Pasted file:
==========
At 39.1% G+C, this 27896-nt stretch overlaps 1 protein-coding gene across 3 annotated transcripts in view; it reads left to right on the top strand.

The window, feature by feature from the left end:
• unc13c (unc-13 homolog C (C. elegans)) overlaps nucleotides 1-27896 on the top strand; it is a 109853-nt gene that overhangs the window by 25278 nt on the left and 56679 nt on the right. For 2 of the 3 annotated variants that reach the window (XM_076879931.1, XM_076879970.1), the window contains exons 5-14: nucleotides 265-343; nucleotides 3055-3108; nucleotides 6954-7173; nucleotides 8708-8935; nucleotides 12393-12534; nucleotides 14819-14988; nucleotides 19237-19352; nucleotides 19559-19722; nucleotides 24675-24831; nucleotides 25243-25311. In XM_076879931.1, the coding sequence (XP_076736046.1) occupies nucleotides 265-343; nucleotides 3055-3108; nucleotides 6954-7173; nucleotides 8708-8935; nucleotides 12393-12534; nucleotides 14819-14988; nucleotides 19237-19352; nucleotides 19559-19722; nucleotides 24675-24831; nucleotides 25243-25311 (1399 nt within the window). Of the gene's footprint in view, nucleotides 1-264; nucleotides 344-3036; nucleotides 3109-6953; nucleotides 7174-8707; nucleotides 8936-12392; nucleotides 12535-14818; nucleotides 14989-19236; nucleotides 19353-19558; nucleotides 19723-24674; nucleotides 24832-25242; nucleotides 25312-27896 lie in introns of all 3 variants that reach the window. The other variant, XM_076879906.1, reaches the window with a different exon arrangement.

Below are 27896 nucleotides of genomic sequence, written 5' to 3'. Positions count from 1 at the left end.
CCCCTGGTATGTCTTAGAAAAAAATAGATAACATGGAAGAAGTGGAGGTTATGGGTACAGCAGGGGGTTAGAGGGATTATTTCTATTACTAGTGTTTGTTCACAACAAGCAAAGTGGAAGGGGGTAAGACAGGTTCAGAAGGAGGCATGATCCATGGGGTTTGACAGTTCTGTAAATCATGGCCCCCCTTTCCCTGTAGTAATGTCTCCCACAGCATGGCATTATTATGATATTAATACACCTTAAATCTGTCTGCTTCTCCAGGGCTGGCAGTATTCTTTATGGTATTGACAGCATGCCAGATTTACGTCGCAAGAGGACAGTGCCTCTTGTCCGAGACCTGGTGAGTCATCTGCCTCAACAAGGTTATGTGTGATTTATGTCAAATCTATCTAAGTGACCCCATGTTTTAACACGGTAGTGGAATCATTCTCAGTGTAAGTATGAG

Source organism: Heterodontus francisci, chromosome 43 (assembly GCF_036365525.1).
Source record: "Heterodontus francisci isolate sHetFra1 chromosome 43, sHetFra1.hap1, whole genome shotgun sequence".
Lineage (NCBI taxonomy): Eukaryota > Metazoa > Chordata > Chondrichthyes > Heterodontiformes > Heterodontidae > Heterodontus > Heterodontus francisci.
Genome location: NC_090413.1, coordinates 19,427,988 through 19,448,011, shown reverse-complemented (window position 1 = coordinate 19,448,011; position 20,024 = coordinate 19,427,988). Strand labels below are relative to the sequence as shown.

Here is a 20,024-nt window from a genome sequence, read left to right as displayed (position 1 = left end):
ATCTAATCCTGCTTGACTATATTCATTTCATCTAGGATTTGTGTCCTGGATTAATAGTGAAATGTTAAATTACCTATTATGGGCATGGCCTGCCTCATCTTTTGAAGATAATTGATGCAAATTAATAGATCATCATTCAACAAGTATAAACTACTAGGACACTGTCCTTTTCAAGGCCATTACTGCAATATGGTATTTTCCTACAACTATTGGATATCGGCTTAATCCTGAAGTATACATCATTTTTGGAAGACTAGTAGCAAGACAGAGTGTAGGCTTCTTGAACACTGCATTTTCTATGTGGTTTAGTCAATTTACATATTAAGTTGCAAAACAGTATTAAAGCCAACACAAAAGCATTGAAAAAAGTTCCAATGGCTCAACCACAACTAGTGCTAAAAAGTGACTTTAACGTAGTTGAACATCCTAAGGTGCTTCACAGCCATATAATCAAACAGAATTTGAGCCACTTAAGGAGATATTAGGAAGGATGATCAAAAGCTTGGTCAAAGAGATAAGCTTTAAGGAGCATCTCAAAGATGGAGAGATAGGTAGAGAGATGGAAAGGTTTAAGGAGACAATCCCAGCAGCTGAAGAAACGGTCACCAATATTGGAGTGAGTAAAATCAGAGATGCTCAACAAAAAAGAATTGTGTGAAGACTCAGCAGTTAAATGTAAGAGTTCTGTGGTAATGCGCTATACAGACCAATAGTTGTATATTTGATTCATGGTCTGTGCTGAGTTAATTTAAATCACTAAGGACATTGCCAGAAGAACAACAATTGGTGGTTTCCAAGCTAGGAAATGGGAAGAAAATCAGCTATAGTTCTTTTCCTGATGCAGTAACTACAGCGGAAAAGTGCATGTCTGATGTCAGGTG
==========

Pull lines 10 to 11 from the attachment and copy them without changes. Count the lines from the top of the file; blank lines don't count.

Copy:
Here is a 20,024-nt window from a genome sequence, read left to right as displayed (position 1 = left end):
ATCTAATCCTGCTTGACTATATTCATTTCATCTAGGATTTGTGTCCTGGATTAATAGTGAAATGTTAAATTACCTATTATGGGCATGGCCTGCCTCATCTTTTGAAGATAATTGATGCAAATTAATAGATCATCATTCAACAAGTATAAACTACTAGGACACTGTCCTTTTCAAGGCCATTACTGCAATATGGTATTTTCCTACAACTATTGGATATCGGCTTAATCCTGAAGTATACATCATTTTTGGAAGACTAGTAGCAAGACAGAGTGTAGGCTTCTTGAACACTGCATTTTCTATGTGGTTTAGTCAATTTACATATTAAGTTGCAAAACAGTATTAAAGCCAACACAAAAGCATTGAAAAAAGTTCCAATGGCTCAACCACAACTAGTGCTAAAAAGTGACTTTAACGTAGTTGAACATCCTAAGGTGCTTCACAGCCATATAATCAAACAGAATTTGAGCCACTTAAGGAGATATTAGGAAGGATGATCAAAAGCTTGGTCAAAGAGATAAGCTTTAAGGAGCATCTCAAAGATGGAGAGATAGGTAGAGAGATGGAAAGGTTTAAGGAGACAATCCCAGCAGCTGAAGAAACGGTCACCAATATTGGAGTGAGTAAAATCAGAGATGCTCAACAAAAAAGAATTGTGTGAAGACTCAGCAGTTAAATGTAAGAGTTCTGTGGTAATGCGCTATACAGACCAATAGTTGTATATTTGATTCATGGTCTGTGCTGAGTTAATTTAAATCACTAAGGACATTGCCAGAAGAACAACAATTGGTGGTTTCCAAGCTAGGAAATGGGAAGAAAATCAGCTATAGTTCTTTTCCTGATGCAGTAACTACAGCGGAAAAGTGCATGTCTGATGTCAGGTG